The term means Sold Subject to Contract. It simply means that a buyer and seller have agreed a price for a house. The buyer has made an offer which the seller has accepted.
At this point, no contracts have been exchanged and no funds (deposit) have been transferred. From the point of the Sold STC kicking in, solicitors can be engaged to start working through the legal process to complete the sale.
Although Sold STC is a standard term across the property industry, some estate agents may use different terminology. It pays to know what these are and how they might differ to Sold STC. These include:
Sale Agreed – this is exactly the same as Sold STC
Under/Subject to Offer – this is a slightly different term. The seller has received an offer from a prospective buyer but has not yet accepted it.
What Does Sold STC Mean for the buyer and seller?
The implications of Sold STC are different for the seller and the buyer.
What Sold STC Means for the Seller?
As a seller, when you give your property Sold STC status, it is effectively taking it off the market. It can only be said to be effectively because at this point, it has not been sold explicitly.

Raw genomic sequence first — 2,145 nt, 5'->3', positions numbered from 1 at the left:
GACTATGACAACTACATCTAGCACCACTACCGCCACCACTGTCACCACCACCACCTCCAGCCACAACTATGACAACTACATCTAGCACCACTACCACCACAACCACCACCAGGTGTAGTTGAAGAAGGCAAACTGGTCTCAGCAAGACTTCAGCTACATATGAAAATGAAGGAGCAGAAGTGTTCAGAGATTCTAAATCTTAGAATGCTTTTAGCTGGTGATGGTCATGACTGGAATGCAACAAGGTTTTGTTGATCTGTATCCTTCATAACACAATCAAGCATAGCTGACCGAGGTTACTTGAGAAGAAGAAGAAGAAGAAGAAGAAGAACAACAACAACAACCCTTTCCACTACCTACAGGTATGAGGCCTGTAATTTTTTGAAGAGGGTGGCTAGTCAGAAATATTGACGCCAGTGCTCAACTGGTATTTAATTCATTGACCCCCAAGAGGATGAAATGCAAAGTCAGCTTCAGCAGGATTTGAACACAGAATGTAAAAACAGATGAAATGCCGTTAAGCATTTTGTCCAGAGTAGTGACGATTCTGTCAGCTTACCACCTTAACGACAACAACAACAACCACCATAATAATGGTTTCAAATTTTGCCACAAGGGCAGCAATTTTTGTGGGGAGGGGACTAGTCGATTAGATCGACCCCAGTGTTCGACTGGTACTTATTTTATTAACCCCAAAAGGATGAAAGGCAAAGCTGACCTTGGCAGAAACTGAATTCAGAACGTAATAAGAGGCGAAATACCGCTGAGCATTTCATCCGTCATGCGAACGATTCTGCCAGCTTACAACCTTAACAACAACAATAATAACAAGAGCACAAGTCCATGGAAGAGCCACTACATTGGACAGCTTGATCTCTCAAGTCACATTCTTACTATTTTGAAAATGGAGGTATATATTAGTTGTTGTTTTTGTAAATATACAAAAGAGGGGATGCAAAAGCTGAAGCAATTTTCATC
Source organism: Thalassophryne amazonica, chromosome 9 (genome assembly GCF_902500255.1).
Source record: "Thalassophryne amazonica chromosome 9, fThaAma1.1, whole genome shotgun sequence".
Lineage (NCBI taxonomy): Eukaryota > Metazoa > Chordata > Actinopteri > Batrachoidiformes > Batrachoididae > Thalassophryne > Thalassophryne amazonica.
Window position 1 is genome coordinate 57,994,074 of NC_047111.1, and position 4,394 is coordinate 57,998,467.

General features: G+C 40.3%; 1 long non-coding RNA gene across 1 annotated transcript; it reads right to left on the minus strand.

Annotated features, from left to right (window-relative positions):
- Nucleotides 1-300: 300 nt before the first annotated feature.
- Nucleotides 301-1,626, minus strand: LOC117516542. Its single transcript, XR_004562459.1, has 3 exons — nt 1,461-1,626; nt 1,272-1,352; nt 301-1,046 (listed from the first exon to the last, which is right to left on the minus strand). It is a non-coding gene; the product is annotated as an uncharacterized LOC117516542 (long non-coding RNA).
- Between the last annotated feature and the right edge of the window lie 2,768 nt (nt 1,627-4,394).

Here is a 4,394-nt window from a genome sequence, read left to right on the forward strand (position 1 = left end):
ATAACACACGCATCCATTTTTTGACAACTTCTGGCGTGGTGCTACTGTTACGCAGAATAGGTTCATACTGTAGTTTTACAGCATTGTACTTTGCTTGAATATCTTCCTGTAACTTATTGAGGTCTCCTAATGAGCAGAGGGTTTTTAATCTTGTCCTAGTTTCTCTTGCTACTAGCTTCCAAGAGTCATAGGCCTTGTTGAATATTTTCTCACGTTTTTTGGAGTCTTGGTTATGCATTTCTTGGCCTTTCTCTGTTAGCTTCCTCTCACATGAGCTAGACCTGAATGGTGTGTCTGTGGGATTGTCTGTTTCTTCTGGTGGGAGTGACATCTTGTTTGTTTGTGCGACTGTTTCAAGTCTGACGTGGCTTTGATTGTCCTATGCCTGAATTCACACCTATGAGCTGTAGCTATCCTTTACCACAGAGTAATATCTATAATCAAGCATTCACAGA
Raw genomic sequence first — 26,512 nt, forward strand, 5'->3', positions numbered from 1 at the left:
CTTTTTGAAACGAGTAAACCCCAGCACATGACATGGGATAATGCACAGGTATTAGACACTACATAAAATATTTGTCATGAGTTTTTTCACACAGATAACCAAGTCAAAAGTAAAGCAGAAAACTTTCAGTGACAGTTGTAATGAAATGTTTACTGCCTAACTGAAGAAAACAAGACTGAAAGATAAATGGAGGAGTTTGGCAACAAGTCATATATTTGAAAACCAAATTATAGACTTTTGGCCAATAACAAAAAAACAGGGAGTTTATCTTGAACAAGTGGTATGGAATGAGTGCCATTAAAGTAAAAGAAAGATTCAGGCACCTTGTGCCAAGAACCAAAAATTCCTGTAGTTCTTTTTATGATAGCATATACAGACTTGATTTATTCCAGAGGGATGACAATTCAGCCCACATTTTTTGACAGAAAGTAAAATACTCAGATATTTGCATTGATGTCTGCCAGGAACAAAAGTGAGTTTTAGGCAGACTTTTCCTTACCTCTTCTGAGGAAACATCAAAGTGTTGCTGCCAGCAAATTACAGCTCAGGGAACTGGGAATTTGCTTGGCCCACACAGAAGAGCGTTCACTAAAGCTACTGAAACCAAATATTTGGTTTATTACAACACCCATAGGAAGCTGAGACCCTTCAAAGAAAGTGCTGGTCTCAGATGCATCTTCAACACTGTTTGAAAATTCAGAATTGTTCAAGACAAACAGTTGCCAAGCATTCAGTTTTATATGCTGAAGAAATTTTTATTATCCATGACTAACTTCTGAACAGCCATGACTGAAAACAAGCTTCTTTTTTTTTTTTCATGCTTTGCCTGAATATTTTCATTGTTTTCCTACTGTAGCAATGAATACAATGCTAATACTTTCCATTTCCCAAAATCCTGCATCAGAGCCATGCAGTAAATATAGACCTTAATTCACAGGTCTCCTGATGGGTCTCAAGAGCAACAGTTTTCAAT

It is a change of status – forgive the pun. The listing is not removed from the estate agent’s window or the property portal but instead is marked as Sold STC or Sale Agreed. The board outside your house will also be updated. The listing remains for all to see.
This status update is also the cue for the conveyancing process and transfer of ownership to begin.
What Sold STC Means for the Buyer?
The main implication of the change to Sold STC for the buyer is that the process begins to conclude the purchase. This phase is incredibly important because a house is usually the biggest investment you ever make.
You need the legal process to ensure a safe purchase, to identify any issues and help them get rectified and to give you a complete picture of the property you are buying. All this needs to happen before the sale becomes legally binding.
Sold STC and Gazumping
Although it is an unfortunate experience for a buyer, there is nothing illegal about gazumping. Gazumping is when another buyer makes an offer to a seller who has already agreed a price with a buyer.
Most of the time gazumping happens when a property has been Sold STC. The status has no legal standing – it is merely an indicator of where a property is in the timeline of the buying/selling process. Without doing anything illegal, a seller is perfectly at liberty to pull out of an agreed sale for a better offer. The gazumped buyer has no legal recourse.
As a buyer, you need to be very circumspect when you are looking at properties that are marked Sold STC. To gazump or not to gazump?
Is Sold STC Meaningless?
It might seem that as gazumping is an acceptable practice that Sold STC has no point. While it has no legal status, it is still the catalyst for the legal formalities to begin.
There is also the moral issue and on principle, some sellers will ignore offers received after Sold STC and there’s also the issue that a sale, even one at the point of Sold STC, can fall through for any number of reasons.
The best way to avoid gazumping is for the seller to request that the house be removed from listings when an offer is made.